Reading Challenges: R.I.P. VII & The Literary Others

Even if I disregard all the challenges I’ve signed up for over at GoodReads (at least 3 or 4, if I remember correctly) and leave the oh-so-very overwhelming ONE READING CHALLENGE outside GR, I’m not doing too well. Should I bother to look at the books I’ve read this year, I’m certain I will spy a few translated works. Not to forget that I am currently staring at another several translated books for this particular challenge, yet I experience a ridiculous time trying to sit down and actually read them. My problem is not only hoarding books (which results in some conflict, attempting to choose one book, only to succeed in not reading anything because I’ve been too busy book-hopping). In fact, I have second problem: reading challenges. I have somehow stuck the idea in my head that why yes I can read these 10 YA books in three months and these 10 historical fiction novels in the next six months and I can probably manage another 5 classics, and oh — I forgot about the YA alphabetical challenge! Only 13 more…

I shouldn’t neglect the number of books I pick up at random — books that have no relation to any challenge whatsoever, and I grab these books by multiple truckloads like a book-obsessed, caffeinated terror (because that is what I am). It is fair to assume, then, that completing even one challenge feels like a special accomplishment for me. Regardless of the fact that I can admit to this — that the chances of me finishing any challenge by the end of 2012 appears highly unlikely — I’m going ahead with two more! Woo.

The first reading event I’m joining is R.eaders I.mbibing P.eril VII (September – October), hosted by Carl at Stainless Steel Droppings. This “challenge” is intended to be a FUN event (but aren’t they all?), so the goal is to read as many or little perilous stories as you wish. Should you click over (which I hope you do and think you should), you’ll find there are several R.I.P. happenings taking place this September and October. Currently, there is a read-a-long of Sarah Waters’ The Little Stranger, and I may take part in October’s read-a-long (Gaiman’s The Graveyard Book). While I am eager to attempt Peril the First (4 books), I may wind up with 2 or simply 1 book — who’s to say? Here is a list of some books I’m considering:

I’m not about to claim I will read even 3 of these, but a girl can try. If you have any good recommendations, shoot them my way, please.

The second challenge, The Literary Others, is another event hosted by Roof Beam Reader occurring in October. In light of LGBT History Month, pick however many books you wish to read as long as they are LGBT-related/themed OR written by a gay author. If this interests you even slightly, I suggest you head over to the sign-up post and comment before October 10th! (Psst: Participants who register early can enter giveaways.)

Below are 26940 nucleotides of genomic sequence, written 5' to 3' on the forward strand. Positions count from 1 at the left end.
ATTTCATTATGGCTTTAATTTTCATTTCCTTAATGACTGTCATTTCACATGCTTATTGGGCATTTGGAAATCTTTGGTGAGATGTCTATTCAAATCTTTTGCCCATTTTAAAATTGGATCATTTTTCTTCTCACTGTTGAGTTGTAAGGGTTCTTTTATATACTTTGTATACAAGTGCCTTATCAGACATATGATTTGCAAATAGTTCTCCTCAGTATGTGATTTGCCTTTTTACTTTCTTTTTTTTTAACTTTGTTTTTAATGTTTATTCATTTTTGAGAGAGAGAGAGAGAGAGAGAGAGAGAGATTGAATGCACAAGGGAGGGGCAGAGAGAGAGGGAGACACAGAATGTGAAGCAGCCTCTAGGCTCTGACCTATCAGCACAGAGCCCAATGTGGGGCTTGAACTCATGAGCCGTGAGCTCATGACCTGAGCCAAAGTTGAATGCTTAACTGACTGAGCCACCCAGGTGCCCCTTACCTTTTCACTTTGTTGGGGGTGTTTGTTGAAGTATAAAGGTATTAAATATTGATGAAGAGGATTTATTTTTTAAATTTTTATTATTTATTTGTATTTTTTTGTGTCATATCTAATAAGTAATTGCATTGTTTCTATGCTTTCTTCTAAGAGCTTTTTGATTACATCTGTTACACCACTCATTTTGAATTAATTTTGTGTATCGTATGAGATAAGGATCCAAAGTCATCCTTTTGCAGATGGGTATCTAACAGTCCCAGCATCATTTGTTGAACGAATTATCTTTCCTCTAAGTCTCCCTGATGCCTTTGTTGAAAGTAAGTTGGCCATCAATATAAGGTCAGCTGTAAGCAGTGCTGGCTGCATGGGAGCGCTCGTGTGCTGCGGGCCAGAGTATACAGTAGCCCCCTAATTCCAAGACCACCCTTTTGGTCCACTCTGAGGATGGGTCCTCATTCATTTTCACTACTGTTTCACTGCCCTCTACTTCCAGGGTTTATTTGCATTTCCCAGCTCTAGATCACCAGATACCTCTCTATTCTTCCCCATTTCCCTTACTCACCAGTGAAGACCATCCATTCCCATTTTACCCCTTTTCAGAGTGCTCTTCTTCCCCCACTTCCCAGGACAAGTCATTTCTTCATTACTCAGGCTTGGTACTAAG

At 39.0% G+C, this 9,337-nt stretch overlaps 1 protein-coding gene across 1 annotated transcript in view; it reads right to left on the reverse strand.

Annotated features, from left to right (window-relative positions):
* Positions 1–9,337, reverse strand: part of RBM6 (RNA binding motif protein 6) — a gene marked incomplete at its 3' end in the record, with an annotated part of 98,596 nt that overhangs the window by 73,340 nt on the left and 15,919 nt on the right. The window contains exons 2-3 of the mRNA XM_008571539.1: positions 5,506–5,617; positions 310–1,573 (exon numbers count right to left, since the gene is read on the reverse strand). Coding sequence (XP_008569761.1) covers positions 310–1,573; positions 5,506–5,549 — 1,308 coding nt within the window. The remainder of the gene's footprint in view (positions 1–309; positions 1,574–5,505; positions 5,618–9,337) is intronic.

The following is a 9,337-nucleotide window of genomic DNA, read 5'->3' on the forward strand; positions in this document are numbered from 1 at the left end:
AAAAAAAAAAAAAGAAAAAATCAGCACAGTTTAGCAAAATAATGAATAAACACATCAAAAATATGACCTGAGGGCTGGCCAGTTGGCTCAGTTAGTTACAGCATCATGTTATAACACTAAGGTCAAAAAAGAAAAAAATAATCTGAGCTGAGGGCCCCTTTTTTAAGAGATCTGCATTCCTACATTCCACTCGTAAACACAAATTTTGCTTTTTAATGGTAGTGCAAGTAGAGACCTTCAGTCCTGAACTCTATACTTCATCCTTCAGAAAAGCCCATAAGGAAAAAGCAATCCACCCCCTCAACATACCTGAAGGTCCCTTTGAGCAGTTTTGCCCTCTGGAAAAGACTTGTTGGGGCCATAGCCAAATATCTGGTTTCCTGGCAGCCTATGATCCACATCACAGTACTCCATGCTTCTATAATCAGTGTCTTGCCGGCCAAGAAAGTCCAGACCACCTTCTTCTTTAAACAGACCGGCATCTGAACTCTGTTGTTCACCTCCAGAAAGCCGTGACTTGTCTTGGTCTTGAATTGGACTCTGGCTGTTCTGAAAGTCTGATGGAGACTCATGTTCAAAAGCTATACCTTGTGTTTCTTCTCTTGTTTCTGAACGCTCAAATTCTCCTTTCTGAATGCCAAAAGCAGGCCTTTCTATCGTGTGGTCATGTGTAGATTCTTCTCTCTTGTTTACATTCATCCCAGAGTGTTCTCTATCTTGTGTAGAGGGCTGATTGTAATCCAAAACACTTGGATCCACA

My list so far consists of:

The last few YA LGBT books I read were disappointing, so I’d especially love it if someone has good young adult books in mind for this event — please share with me? (So long as you do not recommend The Vast Fields of Ordinary. I will absolutely not read that again.)



11 thoughts on “Reading Challenges: R.I.P. VII & The Literary Others

    • Awesome! I’ve wanted to read Dr. Jekyll & Mr. Hyde for a long, long time. I think it’s fairly short, too, so I’d love to make time for it and review as well.

      • I hope we both end up enjoying it, then!

        Ooh, so many people have suggested I read Game of Thrones. I haven’t gotten to it yet, but I hear it’s a great series. I hope you enjoy that one!

      • I just bought it for $.99 on my Nook. And it has illustrations and a link to the audio book. I’m on the second chapter already. It’s so easy to get caught up in it. And you are right. It is short. Thank goodness. :)

  1. If you haven’t read Almost Perfect by Brian Katcher, I highly recommend it. I might check out the LGBTQ challenge but I don’t think I’ll participate. I’m failing in 3 challenges already and I don’t think my ego could take another hit right now. But I’m always interested in reading more LQBTQ books.

    • I haven’t read it yet, but I definitely recognize the cover. I never read the synopsis before, either — sounds like it might be a touching read. My heart is really set on reading Burroughs’s book (I’ve wanted to read it for ages now!), but hopefully I can fit Katcher’s book in, too.

  2. Wonderful to have you on board despite feeling challenge overwhelmed! :) Hopefully you can find a book(s) that fit across multiple challenges at the same time.

    As far as recommendations, your list looks great. I’ll push for Uncle Montagues Tales of Terror. If you like good old fashioned haunting short stories it is the one to choose. And it has a great ongoing framing story between the short stories.

    I hope you can join us for the group read of The Graveyard Book. It is a great one.

    • Uncle Montague’s Tales of Terror has interested me from the moment I saw the cover, to be honest. I’d love to read it this fall!

      So long as I don’t overwhelm myself with books and other life-things, I will join the group read in October! Unless I get the chance read something by him this month, The Graveyard Book will be my first Gaiman experience. I look forward to it.

  3. I’ve been reading Why Be Happy When You Can Be Normal, and it’s incredibly thoughtful. I hope you enjoy it.

    Great lists for both sets. Happy reading to you!

    • I’m glad to hear it! I definitely want to read it at some point, though I don’t know if I can squeeze it in next month. It sounds like a worthwhile read.

      Thanks for dropping by (:

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